The reality of the situation, before he crosses over into that memory of his dreams. Details James' deed to his wife.
But by the time that I felt that deep, deep stab that was somewhere where I thought my heart should have been, I /knew/.
The only thing I could hear was the rain. It pattered softly against the panes, a sigh, a caress. I stared at her, and could feel that pressure building beneath my eyelids.
"Mary?" My voice was small, and it cracked when I tried to force it out of its hiding place. Her head was lolling gracefully next to her shoulder, her neck arched in that beautiful form I had admired her for so much. Her lips were white tinged, and her delicate mouth had large, red imprints that spread to her cheeks.
My finger marks.
I knelt, hitting the floor with enough force to bruise my knees, saying, "Mary?" I saw that my hands were shaking as I reached over to right her head, check her pulse. For an absurd second, I wondered if I was touching a mannequin because she was so still, but then her mouth shifted slightly, and a breath that was caught deep in her throat wisped against my wrist. I gave a guttural, disbelieving grunt, and felt a low keen issue from my open mouth as I watched a tendril of blood trickle from her nose to pool gently against the hollow of my wrist.
"Oh, no, Mary, /no/.... Please... Mary? C'mon, Mary, I'm sorry. Please.... Wake up...."
I just wanted her alive again, more than anything. What was I doing/? My God, /what was I doing??
No, this is not how she wanted it.
She's- she's at peace now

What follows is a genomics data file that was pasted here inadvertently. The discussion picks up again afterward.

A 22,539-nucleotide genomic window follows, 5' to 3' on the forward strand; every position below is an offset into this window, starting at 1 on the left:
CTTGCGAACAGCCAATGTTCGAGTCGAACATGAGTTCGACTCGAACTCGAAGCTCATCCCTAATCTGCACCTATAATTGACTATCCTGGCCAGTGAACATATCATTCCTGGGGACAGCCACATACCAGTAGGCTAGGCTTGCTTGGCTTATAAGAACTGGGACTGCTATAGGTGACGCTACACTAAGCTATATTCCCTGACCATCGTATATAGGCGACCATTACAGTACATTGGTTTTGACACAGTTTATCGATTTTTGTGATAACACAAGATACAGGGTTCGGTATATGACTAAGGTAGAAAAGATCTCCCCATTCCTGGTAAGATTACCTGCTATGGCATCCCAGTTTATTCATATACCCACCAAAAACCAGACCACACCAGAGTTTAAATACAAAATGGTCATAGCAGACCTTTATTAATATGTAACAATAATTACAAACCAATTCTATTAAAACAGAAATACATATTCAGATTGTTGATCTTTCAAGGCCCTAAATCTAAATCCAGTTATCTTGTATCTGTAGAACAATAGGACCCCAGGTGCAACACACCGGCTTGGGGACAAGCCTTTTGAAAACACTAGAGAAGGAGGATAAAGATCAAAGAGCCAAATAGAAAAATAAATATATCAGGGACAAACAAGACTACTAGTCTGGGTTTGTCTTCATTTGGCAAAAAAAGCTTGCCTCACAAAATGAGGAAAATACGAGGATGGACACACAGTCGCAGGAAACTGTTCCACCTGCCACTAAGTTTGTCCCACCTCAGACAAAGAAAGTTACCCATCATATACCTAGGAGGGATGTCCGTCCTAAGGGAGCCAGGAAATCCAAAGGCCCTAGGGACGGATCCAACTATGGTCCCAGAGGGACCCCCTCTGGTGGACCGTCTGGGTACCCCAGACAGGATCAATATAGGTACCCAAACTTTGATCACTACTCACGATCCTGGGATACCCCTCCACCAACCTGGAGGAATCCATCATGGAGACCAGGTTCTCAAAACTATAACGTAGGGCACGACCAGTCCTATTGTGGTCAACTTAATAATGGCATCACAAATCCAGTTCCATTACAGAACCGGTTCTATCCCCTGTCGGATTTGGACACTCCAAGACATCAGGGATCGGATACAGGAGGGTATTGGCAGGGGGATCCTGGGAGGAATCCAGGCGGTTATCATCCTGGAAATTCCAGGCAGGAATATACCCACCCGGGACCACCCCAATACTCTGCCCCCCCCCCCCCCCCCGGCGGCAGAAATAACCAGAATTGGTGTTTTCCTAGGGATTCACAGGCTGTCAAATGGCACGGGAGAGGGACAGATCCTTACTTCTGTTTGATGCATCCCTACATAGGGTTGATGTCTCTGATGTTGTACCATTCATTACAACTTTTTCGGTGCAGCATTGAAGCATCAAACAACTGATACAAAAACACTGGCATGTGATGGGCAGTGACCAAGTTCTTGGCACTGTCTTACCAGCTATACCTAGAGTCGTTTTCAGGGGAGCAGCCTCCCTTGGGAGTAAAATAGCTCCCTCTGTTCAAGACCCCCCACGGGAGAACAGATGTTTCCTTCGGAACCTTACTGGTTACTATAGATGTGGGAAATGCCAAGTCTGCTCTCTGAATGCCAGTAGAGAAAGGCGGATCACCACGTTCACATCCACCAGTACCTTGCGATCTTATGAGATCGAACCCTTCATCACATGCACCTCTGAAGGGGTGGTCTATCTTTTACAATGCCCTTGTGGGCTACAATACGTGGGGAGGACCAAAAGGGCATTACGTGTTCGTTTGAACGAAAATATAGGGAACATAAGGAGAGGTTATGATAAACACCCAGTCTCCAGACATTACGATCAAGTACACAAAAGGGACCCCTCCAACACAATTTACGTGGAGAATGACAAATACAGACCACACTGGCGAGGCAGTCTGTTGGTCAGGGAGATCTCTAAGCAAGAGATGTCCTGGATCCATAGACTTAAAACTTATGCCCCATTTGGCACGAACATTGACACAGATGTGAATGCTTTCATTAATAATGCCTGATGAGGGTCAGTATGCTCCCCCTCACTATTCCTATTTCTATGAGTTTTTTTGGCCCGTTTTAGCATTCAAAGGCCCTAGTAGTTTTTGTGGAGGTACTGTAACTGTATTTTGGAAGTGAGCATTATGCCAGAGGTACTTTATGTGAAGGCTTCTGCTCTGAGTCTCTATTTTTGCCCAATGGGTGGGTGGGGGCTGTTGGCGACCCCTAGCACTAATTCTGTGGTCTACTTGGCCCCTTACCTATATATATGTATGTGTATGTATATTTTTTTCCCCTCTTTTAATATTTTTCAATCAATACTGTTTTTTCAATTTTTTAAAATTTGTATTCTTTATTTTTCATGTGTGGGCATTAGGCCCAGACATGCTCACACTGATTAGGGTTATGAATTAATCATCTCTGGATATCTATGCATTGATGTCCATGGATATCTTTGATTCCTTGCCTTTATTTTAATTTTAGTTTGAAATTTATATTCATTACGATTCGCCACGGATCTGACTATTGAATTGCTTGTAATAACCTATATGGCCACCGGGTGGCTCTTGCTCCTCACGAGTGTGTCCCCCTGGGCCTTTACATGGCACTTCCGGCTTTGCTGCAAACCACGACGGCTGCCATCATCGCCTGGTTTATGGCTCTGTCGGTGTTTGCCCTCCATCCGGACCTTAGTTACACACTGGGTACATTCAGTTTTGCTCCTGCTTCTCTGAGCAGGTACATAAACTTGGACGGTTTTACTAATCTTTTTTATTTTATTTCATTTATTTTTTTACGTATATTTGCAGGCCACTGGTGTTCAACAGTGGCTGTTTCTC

(and you killed her)
and she should be happy.
I had been crying, I realized, as I looked down and felt my face stinging from tears. I traced my fingertips lightly across her nose bridge, lips, and the arches of her brows.
I bent forward, still on my knees, and worked my arms beneath her back. It was too easy. She was so wasted from the disease that I could feel her ribs and shoulder blades poking through the fabric of her sweatshirt. As I lifted her, she slumped against my chest, her chin hooking over my shoulder. For perhaps the last time, I held her tight to me. It had been such a long time since she could hold me back, and a while further that she had wanted to, so it didn't feel too... wrong.
She was light as I scooped her up, and she folded so easily. My lips had gone numb, and the furthest wall had blurred a little.
I knew where we were going. My boots sounded heavily on the floor, scuffing across the carpet. I had left the door open, and as I turned minutely to let us maneuver through to the hall way that same, painful jab slid through my chest.
It was the second time I had carried her across a threshold.
I burst into tears as I stepped into the hall, the moisture sliding down my face to slip onto hers. I knew where I was going. I was walking toward that everlasting afternoon where sunlight spilled across our memory and drenched our hearts with a sweet sort of pain.
That memory of Silent Hill.